Living Spaces furniture showroom is getting ready to break ground along the 120 Bypass.
The city has issued a permit for the construction of the 116,641-square-foot building shell valued at $11.5 million. A second permit for $8.5 million in interior improvements is now being reviewed by the city.
The $20 million furniture showroom is the biggest commercial project in Manteca since the 120,000-square-foot Costco store was built in 2008.
Living Spaces is anchoring a new commercial development on the southwest corner of the Union Road and 120 Bypass interchange and will front Atherton Drive.
The developer was able to secure Living Spaces after the city finished the “missing gap” of Atherton Drive between Union Road and Airport Way for $4.4 million. Most of that money will be paid back to the city as adjoining parcels develop. That money will then be used to fund other road projects within the city.
A group led by Manteca developer Bill Filios is working with other interested commercial firms to acquire space to complete the center that’s dubbed Union Crossing. Across the street plans call for 281 apartment units east of where work has just started on model homes for a new residential neighborhood.
Once it is completed, there will be three major furniture firms within five miles of each other. Living Spaces will actually have the largest square-footage for a furniture showroom in the area. The Living Space structure is actually smaller than the Ashley’s Furniture retail outlet and warehouse in Lathrop facing Interstate 5 as well as the 1 million square foot Wayfair distribution center that opened earlier this year along the 120 Bypass in Lathrop.
Wayfair is internet sales base while the largest portion of Ashley’s is a warehouse.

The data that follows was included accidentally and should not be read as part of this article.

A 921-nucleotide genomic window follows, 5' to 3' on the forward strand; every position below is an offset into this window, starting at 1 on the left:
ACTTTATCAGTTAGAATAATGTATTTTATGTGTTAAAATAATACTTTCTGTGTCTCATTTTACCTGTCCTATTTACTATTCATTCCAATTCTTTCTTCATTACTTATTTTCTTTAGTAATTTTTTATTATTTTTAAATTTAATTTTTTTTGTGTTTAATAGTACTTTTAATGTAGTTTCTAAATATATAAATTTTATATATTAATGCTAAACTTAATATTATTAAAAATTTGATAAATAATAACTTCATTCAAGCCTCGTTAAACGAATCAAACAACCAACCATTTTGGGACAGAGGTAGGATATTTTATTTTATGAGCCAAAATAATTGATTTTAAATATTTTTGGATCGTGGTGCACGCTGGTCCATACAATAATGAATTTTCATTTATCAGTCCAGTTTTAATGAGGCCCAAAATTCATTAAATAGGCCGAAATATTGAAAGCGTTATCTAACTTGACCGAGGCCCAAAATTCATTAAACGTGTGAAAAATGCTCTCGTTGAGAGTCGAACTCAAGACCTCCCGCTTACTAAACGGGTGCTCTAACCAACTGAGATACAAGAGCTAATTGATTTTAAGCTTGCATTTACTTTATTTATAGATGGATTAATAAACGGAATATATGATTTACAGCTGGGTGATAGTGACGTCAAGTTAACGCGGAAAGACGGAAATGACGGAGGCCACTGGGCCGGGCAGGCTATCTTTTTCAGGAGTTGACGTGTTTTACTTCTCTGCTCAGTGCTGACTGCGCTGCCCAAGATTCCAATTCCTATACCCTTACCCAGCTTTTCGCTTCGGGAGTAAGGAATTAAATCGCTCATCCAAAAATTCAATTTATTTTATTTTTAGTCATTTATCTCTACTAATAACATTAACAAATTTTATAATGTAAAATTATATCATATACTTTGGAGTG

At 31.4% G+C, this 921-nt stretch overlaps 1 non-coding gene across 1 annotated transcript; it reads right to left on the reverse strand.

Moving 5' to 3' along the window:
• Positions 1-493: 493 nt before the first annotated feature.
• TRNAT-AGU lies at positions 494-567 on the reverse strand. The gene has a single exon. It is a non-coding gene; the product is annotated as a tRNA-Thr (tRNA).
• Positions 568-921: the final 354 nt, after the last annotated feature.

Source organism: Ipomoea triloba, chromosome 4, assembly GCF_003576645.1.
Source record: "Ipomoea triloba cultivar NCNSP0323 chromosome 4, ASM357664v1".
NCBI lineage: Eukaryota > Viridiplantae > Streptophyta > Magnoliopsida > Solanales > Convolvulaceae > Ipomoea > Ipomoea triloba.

The Living Spaces store will not be a warehouse per se but will be almost all showroom. Furniture customers buy will be shipped from the Fremont distribution center in 26-foot long trucks each day between 8 and 10 a.m. The only time larger 53-foot trucks will be used is for a week when they are shipping in furniture to set up the store displays.
The Living Spaces will have space set aside within the main structure’s footprint for a restaurant to open at a later date.
The restaurant in the store is a fairly new concept for Living Spaces. A Texas location features a Beck’s Prime restaurant with patio and a second floor deck for outside dining as well as inside seating.
The Living Spaces will have an area where the staff dispenses soda and coffee to customers as well as to bake fresh cookies that are made available on weekends. There is also a play area for kids.
The parking lot will have 456 spaces with 14 percent of them prewired to accommodate charging stations for electric vehicles. As such, it will be the largest charging location in the South County if and when all potential 56 charging stations are put in place. The Tesla Super Charging Station near Bass Pro Shops has 20 stations while the recently opened Tesla Super Charging Station on Spreckels Avenue in front of the Target Store has 10 spaces.
The Living Spaces store will be open 10 a.m. to 9 p.m. weekdays and from 9 a.m. to 10 p.m. weekends.
Plans call for 75 fulltime employees and 100 part-time workers. That is in addition to seasonal workers.
The City of Manteca sealed the deal for Living Spaces with a sales tax split similar to what the city did to secure Costco and The Promenade Shops at Orchard Valley whose developers snared Bass Pro Shops.
That means Manteca — based on projected annual sales of $35 million — will end up splitting an estimated $350,000 in local sales tax. The actual deal calls for the split to be 50-50 of whatever is actually generated — whether it is annually higher or lower than $350,000 for 10 years or $3 million, whichever is reached first.
Based on the projections, Manteca while the split is in effect on an annual basis would receive $175,000 in general fund sales tax, $20,000 in property tax, and $175,000 in restricted Measure M public safety tax.
Manteca’s leaders point out the $370,000 a year the city will receive while the terms of the split are in effect is $375,000 that would have been lost to another city given Living Spaces was considering locations in nearby cities. After the terms are fulfilled, Manteca would receive all of the sales tax.
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